Sunday, November 23, 2008

Twilight, Pt. 1

Guilty. I was on a TV-free kick and picked up the first of those vampiric love stories, the Twilight series. The book's cover featured hands seductively extending to me the apple of temptation. I was powerless to resist.

The novel irritated me from the start. It gushed about the dazzling beauty of its undead male protagonist, Edward, in the tritest of terms, and contained an entirely undue amount of smoldering and scowling. And, in clear violation of the First Commandment of Narrative Writing, characters were never content to just SAY things. Instead, they chuckled, murmured, giggled, and snorted them. Oh exquisite pain.

And like a bad boyfriend or a rabid pet, I couldn't put the thing down. When I took a breath after finishing all 500-some-odd pages of the first book, I was hooked; by the second, I realized the books had become, to borrow a line from the series, my own personal brand of heroin. I can't remember the exact moment I gave up the fight, but all of a sudden, I found myself taking long walks and subway rides across town and spending exorbitant sums on burnt coffee I didn't want so I could curl up in bookstore cafes, triumphantly cradling the books I was ashamed to buy, but utterly bound to finish.

I don't like to think about the time when the nearest bookstore sold out of Breaking Dawn, the series-concluding volume. I began to sweat and shake--no lie--and purloined time from my studies and work to travel further afield: Union Square, Lincoln Triangle. I wasn't fighting, but I was still wary: after all, my last pointy-fanged kick, Buffy the Vampire Slayer, broke my heart in Season Three. When beautiful Vampire-With-A-Soul Angel left the eponymous heroine, never to return, the romance skyrocketed to the top of my All-Time Tragic Love Stories List.

(And, guys, I'm not a complete flake; other titles topping the list include Thomas Hardy's Tess of the D'urbervilles (Tess Durbeyfield and Angel Clare), Victor Hugo's
Les Miserables (Marius Pontmercy and Eponine Thenardier), and Boris Pasternak's Dr. Zhivago (Lara Antipova and Yuri Zhivago)).

Anyhow, I dropped Buffy after that, feeling like the life had gone out of me. After all, how can one live in a world in which a thing like mortality gets in the way of true love? And I was sure Twilight was going to hurt me in the same way. But...It didn't. It ended exactly the way I though it should: happily. I'm a simple soul, but I know what I want.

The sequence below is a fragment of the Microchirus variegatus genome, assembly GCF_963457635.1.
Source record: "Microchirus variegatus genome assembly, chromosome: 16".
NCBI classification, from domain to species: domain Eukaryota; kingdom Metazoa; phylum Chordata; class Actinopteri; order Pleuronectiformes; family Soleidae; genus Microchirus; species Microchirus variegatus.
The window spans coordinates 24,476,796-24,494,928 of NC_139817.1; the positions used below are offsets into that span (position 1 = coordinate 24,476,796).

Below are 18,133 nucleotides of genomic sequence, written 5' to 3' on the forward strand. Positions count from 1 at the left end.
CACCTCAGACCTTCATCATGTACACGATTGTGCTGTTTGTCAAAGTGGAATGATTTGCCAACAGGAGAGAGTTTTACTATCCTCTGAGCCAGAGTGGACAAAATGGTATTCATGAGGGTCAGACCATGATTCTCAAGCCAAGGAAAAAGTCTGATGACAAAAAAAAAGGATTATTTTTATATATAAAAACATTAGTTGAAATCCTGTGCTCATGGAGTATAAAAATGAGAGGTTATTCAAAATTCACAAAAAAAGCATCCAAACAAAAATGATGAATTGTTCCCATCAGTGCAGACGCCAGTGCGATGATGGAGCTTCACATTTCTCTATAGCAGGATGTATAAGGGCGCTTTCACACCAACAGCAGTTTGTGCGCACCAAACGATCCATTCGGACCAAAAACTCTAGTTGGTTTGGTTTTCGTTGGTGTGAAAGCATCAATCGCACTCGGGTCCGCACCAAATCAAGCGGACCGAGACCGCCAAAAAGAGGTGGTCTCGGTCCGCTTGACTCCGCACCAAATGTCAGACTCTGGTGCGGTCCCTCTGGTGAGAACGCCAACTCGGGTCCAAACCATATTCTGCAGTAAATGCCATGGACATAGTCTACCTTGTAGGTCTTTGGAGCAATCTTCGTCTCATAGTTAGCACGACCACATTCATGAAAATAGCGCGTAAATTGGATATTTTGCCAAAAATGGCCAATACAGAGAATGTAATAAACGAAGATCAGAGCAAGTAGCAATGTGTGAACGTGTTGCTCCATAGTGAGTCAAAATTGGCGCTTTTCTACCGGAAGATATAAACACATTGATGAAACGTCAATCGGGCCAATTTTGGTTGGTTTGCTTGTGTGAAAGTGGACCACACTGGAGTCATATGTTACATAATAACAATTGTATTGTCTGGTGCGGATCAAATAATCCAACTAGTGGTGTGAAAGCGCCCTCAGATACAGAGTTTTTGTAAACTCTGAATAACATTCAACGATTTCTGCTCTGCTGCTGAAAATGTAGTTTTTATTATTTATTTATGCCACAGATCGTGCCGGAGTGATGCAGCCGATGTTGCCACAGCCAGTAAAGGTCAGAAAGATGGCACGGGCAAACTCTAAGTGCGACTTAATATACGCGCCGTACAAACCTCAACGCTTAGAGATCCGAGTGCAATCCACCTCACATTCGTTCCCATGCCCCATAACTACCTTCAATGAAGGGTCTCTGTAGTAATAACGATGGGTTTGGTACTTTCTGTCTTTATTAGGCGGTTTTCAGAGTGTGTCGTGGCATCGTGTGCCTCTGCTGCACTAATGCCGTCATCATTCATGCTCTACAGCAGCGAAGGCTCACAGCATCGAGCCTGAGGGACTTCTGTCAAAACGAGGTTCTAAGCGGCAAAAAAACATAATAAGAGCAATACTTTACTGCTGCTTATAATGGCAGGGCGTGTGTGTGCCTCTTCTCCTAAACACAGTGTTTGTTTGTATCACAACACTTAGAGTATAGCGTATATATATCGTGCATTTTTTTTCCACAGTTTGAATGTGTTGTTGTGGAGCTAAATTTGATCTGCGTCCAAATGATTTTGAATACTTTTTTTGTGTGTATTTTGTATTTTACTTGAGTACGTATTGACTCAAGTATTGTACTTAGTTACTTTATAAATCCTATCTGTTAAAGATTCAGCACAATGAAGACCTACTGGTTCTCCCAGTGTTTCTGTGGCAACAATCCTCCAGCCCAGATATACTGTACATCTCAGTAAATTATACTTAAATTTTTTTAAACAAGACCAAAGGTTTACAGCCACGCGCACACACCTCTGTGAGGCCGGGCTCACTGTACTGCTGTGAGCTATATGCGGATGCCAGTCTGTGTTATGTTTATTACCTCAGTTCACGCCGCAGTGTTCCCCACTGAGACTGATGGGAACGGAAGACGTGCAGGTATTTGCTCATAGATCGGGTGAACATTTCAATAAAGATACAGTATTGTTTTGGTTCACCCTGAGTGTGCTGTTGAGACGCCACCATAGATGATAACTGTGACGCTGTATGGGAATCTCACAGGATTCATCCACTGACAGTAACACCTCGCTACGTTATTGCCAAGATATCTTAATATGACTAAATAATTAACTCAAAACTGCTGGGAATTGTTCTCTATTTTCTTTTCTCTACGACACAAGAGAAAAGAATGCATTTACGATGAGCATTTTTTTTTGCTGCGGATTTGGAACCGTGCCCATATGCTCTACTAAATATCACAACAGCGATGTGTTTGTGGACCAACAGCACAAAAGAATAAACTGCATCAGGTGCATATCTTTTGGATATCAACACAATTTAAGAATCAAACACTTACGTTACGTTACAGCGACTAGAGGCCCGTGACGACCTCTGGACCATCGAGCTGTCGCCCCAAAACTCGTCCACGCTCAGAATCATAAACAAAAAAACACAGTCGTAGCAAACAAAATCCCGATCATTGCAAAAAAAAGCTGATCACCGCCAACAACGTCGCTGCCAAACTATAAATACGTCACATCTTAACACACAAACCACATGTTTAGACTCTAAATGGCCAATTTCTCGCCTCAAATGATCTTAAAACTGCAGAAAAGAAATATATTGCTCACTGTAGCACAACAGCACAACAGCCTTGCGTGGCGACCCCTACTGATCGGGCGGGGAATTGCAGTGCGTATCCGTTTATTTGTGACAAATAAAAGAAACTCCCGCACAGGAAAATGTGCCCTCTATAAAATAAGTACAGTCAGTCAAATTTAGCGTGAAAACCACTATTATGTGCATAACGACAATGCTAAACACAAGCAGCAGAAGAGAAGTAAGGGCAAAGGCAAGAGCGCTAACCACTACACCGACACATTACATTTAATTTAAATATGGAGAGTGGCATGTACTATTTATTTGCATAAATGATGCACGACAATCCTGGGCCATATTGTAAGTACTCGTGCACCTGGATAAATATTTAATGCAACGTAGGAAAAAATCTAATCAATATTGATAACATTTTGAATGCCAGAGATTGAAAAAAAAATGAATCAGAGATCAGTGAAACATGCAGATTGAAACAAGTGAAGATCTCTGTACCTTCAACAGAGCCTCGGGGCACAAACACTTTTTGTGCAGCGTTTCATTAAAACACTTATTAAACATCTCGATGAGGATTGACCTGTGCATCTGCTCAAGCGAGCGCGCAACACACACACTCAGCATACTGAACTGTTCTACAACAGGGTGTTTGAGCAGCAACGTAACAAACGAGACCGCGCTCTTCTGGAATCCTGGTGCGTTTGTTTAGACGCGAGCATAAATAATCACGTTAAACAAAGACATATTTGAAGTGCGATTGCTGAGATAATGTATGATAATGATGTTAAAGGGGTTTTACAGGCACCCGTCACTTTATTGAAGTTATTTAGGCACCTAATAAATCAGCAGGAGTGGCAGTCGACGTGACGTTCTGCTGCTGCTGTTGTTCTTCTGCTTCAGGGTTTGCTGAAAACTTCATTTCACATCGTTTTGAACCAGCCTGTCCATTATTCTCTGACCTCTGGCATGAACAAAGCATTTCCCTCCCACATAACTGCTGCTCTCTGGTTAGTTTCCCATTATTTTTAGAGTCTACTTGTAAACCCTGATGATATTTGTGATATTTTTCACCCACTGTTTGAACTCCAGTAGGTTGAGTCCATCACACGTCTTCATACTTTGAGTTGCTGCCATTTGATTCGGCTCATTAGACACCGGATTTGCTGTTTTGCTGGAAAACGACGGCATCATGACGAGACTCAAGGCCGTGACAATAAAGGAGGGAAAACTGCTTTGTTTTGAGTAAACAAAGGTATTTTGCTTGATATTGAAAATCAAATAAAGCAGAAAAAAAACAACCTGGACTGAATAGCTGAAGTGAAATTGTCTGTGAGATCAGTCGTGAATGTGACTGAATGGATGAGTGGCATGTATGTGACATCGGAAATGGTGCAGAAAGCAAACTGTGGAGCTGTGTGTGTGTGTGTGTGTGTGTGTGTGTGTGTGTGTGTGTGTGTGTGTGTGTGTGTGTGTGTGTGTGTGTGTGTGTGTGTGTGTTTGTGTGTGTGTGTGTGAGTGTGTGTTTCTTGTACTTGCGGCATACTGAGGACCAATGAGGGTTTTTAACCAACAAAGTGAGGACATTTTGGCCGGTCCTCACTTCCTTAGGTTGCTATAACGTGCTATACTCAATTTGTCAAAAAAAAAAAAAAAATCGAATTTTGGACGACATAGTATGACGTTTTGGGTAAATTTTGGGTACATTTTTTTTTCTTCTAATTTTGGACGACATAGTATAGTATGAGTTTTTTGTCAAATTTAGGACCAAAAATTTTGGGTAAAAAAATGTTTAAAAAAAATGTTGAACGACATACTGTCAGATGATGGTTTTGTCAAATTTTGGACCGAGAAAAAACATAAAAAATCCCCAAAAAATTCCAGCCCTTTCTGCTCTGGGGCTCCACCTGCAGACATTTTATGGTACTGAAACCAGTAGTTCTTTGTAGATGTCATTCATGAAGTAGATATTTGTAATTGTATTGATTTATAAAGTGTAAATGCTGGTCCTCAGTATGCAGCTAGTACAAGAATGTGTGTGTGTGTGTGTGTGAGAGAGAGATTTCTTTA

And for that fact, I forgive all the books' literary flaws. I might even remove my self-imposed prohibition on buying the books. Goodness knows, the opportunity cost of revisiting libraries and stores throughout the city for a re-read is far too high. I still feel a bit guilty for succumbing. The last popular series I read through was Left Behind, half a lifetime ago. (I skipped Harry Potter altogether from sheer inertia).

As a (formerly) teenaged female, Twilight gave me great satisfaction as a swoony, heart-thumping romance. As a moralist, I appreciated the sacrificial love, chaste passion, and good-versus-evil battles. And as a geek, I just plain dig vampires. Even the sparkly kind.

So there you have it. The penultimate paragraph in this post has destroyed my intellectual credibility for all time. But now that I've "outed" myself, I feel a little better about it. Stay a forthcoming post, I'll review the movie rendition of Twilight, which I had the lapse in judgment (read: compulsion) to see on a Saturday afternoon of Opening Weekend. Stay classy!


At 3:42 PM , Blogger Emily Grace said...

I blog-hopped to you from Global Review and when I saw you reviewed Twilight I just had to see what you thought. I laughed out loud because our feelings about the book are so similar. I hope you follow through on your review of the movie. (I, too, had the compulsion to see the movie on that same Saturday.)


Post a Comment

Subscribe to Post Comments [Atom]

<< Home